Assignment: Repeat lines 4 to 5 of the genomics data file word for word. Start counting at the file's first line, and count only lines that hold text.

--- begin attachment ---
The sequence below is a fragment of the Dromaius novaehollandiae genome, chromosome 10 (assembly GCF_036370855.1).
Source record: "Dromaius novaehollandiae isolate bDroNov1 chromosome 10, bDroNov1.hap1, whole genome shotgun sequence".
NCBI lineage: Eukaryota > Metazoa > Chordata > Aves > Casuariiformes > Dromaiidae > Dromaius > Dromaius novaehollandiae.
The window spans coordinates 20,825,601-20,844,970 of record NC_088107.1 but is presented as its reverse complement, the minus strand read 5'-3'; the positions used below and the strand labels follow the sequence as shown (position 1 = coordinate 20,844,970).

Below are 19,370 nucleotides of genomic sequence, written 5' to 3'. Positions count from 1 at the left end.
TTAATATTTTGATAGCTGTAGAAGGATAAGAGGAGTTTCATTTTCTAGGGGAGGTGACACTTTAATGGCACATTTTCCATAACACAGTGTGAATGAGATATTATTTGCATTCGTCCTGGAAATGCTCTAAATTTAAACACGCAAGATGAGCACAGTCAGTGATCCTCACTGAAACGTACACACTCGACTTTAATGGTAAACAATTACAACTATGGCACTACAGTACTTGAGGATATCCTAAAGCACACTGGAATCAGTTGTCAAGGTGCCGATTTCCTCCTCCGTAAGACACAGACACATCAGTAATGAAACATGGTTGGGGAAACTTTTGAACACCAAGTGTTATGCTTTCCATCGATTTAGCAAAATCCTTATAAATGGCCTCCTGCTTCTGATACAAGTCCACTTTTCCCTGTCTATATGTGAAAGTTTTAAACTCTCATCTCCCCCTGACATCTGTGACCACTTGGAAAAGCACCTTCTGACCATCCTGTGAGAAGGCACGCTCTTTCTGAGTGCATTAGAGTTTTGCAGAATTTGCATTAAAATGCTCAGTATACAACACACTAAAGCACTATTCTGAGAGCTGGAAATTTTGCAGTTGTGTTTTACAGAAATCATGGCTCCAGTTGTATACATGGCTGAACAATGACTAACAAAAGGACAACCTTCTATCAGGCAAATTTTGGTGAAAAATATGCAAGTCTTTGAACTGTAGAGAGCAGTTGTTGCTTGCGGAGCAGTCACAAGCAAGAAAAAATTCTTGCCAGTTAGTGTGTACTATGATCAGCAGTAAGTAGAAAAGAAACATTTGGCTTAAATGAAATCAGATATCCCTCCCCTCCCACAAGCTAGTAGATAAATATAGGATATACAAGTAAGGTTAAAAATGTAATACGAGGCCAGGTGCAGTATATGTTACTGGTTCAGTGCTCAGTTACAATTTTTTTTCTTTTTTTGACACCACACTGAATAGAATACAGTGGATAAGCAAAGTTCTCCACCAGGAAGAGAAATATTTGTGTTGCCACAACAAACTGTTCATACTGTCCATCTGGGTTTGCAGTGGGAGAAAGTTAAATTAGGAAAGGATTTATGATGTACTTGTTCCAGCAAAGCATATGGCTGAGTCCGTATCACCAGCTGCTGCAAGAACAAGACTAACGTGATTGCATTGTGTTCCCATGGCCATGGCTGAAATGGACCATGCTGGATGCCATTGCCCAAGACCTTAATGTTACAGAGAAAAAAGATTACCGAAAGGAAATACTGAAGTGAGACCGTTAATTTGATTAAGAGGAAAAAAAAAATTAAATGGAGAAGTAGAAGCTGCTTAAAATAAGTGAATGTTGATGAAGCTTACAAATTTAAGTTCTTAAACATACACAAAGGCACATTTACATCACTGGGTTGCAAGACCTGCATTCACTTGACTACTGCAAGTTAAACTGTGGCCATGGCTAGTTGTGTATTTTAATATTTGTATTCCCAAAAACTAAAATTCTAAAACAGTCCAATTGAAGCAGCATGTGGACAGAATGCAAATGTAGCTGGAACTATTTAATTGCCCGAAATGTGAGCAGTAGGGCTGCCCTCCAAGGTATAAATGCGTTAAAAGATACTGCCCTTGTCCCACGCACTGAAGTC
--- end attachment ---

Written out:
The window spans coordinates 20,825,601-20,844,970 of record NC_088107.1 but is presented as its reverse complement, the minus strand read 5'-3'; the positions used below and the strand labels follow the sequence as shown (position 1 = coordinate 20,844,970).

Below are 19,370 nucleotides of genomic sequence, written 5' to 3'. Positions count from 1 at the left end.